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  • Robert Weed

Don't file bankruptcy until March if you get a big refund.

This time of year, you need to be very careful about filing bankruptcy in Virginia if you get big tax refunds.  Why?

Virginia law has a lifetime $5000.00 limit on how much cash you can have when you file bankruptcy, and your refund counts against that.  If you file bankruptcy in October, November, or December, the bankruptcy trustee is going to look at last year’s tax return and see how much money you got back.  Hummm.  If it’s any where near $5000.00, he’ll hold your case open and ask to see the 2010 return.

If that refund puts you over the cash limit, he’ll grab it.  Another reason this is a big problem is because Virginia only allows you equity in your car up to $2000.00.  That’s right, the Virginia General Assembly thinks the bankruptcy court should take your paid for car if its worth $2000.00.    (When I graduated from high school a brand new Volkswagen cost $1995.  But that was a LONG time ago.)

You can use your cash limit to protect a car that’s worth a little more, but that leaves the tax refund hanging out.

Darden Hutson and Mitch Goldstein, two excellent bankruptcy lawyers in Richmond, Virginia, are spearheading an effort to raise these limits.   But for now, they are what they are.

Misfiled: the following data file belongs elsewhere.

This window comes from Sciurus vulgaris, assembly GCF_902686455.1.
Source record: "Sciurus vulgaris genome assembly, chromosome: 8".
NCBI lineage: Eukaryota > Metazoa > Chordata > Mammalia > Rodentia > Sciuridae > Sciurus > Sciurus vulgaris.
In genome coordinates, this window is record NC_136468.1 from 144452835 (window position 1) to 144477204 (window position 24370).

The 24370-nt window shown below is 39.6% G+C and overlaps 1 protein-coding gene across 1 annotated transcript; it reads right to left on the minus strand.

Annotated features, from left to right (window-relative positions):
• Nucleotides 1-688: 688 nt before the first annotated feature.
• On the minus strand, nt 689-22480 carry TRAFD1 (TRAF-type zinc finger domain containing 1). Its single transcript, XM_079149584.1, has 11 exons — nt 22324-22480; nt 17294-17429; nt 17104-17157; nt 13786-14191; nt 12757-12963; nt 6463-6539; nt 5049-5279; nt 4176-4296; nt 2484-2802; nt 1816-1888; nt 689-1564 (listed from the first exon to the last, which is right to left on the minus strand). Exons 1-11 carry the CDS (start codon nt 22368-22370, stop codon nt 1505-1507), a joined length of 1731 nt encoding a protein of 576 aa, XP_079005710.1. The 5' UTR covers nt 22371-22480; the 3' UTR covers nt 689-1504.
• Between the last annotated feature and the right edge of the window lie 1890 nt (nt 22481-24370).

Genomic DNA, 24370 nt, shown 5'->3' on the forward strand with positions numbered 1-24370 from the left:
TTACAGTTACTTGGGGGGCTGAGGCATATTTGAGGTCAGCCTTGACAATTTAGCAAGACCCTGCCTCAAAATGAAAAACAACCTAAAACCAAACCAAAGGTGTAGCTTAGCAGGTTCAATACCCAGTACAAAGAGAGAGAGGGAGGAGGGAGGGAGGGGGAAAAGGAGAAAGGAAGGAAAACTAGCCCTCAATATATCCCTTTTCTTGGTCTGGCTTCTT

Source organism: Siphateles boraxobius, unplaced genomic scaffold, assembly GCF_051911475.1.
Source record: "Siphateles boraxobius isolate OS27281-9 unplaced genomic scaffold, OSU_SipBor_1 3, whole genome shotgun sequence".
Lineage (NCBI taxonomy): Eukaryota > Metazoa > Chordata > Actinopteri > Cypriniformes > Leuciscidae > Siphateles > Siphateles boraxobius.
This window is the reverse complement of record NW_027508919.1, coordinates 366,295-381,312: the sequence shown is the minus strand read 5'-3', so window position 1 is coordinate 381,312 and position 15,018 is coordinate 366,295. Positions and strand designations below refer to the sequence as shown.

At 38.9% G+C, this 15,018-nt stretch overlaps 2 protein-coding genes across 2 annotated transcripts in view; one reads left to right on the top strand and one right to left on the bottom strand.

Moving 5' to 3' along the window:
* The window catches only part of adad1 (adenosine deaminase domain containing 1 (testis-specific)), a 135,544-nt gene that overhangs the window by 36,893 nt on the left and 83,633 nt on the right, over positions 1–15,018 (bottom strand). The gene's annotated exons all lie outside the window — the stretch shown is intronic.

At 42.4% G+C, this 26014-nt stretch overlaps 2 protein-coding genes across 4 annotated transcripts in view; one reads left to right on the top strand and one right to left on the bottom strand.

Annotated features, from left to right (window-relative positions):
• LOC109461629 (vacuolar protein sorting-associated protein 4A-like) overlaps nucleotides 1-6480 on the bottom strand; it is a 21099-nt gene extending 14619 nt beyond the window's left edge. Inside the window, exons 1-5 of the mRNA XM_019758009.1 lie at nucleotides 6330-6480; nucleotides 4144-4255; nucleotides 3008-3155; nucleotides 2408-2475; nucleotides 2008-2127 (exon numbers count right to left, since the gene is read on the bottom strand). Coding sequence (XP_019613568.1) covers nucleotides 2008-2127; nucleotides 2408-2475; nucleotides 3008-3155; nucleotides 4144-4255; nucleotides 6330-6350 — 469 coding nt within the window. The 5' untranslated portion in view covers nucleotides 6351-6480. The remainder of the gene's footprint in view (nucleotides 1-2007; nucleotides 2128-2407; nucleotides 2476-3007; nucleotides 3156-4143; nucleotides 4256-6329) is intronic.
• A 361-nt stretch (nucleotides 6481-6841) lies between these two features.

Now, there are two reason people get big tax refunds.  Some people get a big refund, because they pay big taxes–they over withhold.  If you are one of those people and you want to go ahead with your bankruptcy now, you should contact your payroll office and increase your exemptions to twelve.   Right, like you have twelve children.  (Both state and federal.)

That will cut to almost nothing the taxes you pay for the rest of the year–and we hope it sopps up enough of the refund that you stay under the cash limits.

Other people get a big refund because of the earned income credit.   The earned income credit is basically a boost that the federal government gives to families with children where the parents are working but not making much.   This was originally put in by Richard Nixon and increased several times over the years, including by Ronald Reagan.

Increasing your depedents to 12 won’t help people who get a big refund because of the earned income credit.  That’s because the refund is based on the number of children and the income–its not really based on what taxes were actually paid.

Unless there’s some real emergency, people who get an earned income credit should not file bankruptcy in Virginia after August.  Otherwise the money the federal government is giving to help your children will end up in the hands of the bankruptcy trustee.

Why am I saying file bankruptcy in March?  File your taxes as soon as you can in February and get that money in and spend it.  Don’t just throw it away–and you can’t bury it in your backyard or give it to your brother–but spend it on things the kids have been needing, probably since last year.

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